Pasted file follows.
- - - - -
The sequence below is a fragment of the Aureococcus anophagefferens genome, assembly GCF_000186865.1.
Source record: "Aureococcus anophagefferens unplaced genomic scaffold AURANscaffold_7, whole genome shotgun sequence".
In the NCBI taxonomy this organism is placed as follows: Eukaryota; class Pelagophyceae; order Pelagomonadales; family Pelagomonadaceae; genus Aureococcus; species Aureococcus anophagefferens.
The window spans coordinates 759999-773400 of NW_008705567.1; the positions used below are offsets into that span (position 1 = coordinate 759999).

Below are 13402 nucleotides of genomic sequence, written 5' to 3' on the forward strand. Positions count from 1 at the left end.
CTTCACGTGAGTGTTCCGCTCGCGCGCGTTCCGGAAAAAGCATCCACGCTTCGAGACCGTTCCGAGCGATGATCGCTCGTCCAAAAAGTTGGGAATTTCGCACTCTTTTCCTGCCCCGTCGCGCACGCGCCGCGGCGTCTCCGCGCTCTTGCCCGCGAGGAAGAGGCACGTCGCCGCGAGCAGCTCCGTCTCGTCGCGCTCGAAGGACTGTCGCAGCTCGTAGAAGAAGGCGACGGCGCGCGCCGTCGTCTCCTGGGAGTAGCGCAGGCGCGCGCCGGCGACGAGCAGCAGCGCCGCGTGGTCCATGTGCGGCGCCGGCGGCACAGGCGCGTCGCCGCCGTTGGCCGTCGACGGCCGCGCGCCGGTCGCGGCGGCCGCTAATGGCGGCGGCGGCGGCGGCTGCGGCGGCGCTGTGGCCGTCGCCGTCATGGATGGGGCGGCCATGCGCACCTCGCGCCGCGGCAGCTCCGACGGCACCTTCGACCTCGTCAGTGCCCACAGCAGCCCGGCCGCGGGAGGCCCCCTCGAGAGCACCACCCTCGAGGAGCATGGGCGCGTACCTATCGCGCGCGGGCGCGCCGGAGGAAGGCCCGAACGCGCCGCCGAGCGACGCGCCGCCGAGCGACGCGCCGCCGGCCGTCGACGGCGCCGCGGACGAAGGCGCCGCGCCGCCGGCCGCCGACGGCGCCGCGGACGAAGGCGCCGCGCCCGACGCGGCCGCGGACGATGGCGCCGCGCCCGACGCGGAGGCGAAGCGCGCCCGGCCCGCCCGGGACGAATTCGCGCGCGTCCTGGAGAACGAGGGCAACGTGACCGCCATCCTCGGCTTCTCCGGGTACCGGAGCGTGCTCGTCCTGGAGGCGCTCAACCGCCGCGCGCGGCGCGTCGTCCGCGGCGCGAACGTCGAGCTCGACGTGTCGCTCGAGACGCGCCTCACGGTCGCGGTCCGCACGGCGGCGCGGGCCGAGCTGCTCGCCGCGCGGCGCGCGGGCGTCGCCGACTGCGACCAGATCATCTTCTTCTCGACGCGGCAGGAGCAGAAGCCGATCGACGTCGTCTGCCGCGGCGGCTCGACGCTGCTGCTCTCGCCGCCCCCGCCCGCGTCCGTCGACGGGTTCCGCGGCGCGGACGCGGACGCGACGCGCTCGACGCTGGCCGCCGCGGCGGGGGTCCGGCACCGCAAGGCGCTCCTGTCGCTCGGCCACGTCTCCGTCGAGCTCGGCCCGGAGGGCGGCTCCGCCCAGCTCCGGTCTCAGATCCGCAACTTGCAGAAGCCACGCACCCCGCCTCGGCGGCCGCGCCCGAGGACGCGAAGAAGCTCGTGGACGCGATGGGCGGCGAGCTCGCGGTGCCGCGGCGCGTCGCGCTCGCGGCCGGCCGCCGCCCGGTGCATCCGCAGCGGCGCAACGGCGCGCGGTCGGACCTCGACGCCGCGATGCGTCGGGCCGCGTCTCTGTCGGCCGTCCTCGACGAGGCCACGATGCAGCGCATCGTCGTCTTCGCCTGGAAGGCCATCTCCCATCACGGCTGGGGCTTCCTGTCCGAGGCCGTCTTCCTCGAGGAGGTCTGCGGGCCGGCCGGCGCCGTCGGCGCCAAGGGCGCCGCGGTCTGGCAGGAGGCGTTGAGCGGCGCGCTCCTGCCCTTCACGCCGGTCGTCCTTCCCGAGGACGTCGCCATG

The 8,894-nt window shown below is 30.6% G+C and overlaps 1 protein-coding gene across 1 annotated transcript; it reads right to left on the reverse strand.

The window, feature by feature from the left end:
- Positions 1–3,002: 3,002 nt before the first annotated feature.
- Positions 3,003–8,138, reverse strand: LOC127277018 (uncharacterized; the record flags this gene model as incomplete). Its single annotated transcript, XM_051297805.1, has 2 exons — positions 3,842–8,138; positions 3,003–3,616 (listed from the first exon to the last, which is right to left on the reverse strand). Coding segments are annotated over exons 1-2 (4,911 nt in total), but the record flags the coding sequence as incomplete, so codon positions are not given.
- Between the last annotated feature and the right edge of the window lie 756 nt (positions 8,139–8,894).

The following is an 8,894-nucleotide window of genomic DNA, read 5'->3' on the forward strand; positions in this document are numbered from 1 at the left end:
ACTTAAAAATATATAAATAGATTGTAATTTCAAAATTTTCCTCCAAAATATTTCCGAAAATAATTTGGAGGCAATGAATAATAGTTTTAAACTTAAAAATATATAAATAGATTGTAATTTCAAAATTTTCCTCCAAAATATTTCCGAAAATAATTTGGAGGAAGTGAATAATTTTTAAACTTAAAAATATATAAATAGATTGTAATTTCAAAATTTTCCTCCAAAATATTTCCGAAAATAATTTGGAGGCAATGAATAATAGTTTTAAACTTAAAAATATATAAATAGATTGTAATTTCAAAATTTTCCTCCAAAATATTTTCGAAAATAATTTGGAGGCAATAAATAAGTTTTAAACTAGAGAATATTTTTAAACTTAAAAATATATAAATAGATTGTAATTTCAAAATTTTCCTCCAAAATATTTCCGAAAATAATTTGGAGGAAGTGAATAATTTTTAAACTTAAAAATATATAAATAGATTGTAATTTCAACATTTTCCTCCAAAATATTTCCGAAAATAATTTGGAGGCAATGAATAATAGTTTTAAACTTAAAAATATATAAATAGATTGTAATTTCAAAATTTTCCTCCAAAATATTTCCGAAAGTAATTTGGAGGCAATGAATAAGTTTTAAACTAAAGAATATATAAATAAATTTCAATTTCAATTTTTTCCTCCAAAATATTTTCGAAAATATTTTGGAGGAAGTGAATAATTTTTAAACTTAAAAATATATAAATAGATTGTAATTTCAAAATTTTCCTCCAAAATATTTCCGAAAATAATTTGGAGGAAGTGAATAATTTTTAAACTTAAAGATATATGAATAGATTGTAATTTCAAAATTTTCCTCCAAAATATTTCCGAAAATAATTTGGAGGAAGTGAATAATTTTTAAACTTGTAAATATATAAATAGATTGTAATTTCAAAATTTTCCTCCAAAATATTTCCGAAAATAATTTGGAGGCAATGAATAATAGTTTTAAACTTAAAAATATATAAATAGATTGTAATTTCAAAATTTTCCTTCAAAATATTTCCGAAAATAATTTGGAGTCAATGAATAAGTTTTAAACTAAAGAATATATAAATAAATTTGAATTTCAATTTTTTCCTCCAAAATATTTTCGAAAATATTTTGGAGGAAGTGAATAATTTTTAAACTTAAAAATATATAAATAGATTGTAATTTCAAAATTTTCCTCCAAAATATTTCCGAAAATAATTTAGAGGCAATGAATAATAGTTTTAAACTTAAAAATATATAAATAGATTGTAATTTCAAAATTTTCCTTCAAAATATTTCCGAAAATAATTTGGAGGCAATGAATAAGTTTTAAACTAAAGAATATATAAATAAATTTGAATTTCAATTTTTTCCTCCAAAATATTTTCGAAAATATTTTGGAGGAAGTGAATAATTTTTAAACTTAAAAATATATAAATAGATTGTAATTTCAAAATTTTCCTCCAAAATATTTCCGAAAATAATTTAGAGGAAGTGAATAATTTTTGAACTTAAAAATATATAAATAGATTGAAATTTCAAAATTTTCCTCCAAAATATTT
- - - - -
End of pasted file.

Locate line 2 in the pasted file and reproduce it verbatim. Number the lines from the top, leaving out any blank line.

Source record: "Aureococcus anophagefferens unplaced genomic scaffold AURANscaffold_7, whole genome shotgun sequence".